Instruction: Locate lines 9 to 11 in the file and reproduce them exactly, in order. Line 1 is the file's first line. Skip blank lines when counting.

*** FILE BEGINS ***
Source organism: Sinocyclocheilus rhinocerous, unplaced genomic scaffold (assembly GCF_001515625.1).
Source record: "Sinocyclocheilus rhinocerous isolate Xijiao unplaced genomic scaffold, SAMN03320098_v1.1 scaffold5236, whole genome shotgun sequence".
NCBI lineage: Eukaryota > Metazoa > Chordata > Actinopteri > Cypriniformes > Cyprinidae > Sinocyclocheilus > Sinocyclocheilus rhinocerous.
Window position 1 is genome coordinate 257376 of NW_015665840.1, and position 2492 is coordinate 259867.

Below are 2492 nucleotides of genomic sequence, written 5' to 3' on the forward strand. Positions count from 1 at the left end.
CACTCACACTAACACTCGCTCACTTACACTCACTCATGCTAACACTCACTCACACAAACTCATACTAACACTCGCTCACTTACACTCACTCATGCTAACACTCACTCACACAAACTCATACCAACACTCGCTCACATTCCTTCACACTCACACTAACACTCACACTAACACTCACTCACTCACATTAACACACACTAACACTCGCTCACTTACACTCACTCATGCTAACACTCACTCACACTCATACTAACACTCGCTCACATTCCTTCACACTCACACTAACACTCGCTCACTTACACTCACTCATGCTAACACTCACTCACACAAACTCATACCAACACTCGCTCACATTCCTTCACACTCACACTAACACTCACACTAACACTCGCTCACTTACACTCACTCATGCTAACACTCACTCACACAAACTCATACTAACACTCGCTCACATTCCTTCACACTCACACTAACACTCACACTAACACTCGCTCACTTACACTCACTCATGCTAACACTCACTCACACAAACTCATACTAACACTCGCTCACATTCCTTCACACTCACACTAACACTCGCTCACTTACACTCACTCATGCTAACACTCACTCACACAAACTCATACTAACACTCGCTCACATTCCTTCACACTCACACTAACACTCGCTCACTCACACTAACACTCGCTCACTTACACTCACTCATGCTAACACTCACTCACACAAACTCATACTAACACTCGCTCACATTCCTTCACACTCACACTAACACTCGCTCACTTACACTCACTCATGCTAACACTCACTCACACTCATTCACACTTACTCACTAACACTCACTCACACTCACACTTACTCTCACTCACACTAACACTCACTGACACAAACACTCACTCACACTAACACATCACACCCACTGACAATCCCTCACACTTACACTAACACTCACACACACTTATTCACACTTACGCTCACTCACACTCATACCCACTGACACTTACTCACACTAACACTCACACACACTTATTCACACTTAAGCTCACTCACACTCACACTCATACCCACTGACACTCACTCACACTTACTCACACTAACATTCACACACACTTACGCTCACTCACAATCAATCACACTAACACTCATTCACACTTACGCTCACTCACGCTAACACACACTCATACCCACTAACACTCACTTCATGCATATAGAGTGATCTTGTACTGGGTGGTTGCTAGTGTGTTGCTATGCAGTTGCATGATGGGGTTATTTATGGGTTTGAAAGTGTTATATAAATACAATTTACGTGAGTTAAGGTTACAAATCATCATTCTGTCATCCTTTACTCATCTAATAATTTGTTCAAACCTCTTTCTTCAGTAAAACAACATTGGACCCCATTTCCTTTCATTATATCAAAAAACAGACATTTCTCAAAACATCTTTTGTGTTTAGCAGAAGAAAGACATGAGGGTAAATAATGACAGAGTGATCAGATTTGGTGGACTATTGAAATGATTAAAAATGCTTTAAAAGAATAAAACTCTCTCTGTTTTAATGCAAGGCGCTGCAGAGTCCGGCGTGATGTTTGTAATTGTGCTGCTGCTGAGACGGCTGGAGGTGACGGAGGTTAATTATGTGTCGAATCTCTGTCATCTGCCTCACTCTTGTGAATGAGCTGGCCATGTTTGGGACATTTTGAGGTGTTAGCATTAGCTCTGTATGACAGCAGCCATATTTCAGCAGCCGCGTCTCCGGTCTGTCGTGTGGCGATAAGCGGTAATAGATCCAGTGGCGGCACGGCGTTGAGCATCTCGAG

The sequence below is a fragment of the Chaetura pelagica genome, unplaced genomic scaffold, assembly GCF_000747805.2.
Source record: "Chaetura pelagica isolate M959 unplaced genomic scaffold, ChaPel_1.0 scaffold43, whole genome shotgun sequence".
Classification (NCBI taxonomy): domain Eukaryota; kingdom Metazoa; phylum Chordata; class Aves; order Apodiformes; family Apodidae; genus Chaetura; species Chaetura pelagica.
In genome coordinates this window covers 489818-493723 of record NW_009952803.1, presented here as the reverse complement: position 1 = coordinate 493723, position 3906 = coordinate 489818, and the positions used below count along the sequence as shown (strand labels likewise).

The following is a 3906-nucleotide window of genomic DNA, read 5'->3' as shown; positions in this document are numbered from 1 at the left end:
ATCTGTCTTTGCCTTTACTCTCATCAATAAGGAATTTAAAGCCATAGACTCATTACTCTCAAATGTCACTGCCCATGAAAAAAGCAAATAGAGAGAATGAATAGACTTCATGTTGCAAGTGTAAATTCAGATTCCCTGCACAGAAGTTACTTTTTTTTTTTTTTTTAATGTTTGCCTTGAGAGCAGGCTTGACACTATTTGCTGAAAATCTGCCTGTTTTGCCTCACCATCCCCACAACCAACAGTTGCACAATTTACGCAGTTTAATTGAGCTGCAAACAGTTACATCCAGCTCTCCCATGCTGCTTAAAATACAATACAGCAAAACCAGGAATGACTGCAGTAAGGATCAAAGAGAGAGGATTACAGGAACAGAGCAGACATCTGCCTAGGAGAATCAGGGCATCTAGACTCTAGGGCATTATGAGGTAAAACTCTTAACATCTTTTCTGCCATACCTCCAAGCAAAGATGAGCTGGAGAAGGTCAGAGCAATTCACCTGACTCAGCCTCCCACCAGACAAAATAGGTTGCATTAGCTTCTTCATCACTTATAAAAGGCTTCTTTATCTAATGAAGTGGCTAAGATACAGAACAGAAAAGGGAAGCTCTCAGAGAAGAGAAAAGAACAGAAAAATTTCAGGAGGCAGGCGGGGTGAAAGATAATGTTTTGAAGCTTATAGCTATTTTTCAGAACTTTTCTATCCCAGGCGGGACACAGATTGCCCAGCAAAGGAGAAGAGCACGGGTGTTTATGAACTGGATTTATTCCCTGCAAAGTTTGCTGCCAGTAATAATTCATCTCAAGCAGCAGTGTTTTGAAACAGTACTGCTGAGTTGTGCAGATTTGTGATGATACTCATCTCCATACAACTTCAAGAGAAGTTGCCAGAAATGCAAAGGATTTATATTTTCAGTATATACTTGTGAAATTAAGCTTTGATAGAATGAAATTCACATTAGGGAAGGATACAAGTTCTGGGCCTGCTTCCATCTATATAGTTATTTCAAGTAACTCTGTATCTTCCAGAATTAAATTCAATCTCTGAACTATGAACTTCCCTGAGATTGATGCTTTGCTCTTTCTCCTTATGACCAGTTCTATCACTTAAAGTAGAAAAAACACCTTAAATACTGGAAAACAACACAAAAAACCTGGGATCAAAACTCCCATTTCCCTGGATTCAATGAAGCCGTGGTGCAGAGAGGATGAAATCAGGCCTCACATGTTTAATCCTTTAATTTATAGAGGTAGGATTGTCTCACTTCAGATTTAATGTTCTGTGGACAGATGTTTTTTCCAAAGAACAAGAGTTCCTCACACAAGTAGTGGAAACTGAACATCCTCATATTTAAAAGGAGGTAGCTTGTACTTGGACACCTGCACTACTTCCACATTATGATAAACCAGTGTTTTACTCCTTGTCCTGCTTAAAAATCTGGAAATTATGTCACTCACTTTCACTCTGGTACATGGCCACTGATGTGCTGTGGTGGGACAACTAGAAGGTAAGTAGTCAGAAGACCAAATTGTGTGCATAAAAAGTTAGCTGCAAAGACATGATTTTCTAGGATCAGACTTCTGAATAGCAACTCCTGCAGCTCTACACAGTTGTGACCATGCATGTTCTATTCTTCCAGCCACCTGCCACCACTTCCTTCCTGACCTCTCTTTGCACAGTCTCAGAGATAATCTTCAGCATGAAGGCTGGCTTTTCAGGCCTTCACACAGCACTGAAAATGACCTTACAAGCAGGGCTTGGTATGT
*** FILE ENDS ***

Classification (NCBI taxonomy): domain Eukaryota; kingdom Metazoa; phylum Chordata; class Aves; order Apodiformes; family Apodidae; genus Chaetura; species Chaetura pelagica.
In genome coordinates this window covers 489818-493723 of record NW_009952803.1, presented here as the reverse complement: position 1 = coordinate 493723, position 3906 = coordinate 489818, and the positions used below count along the sequence as shown (strand labels likewise).

The following is a 3906-nucleotide window of genomic DNA, read 5'->3' as shown; positions in this document are numbered from 1 at the left end: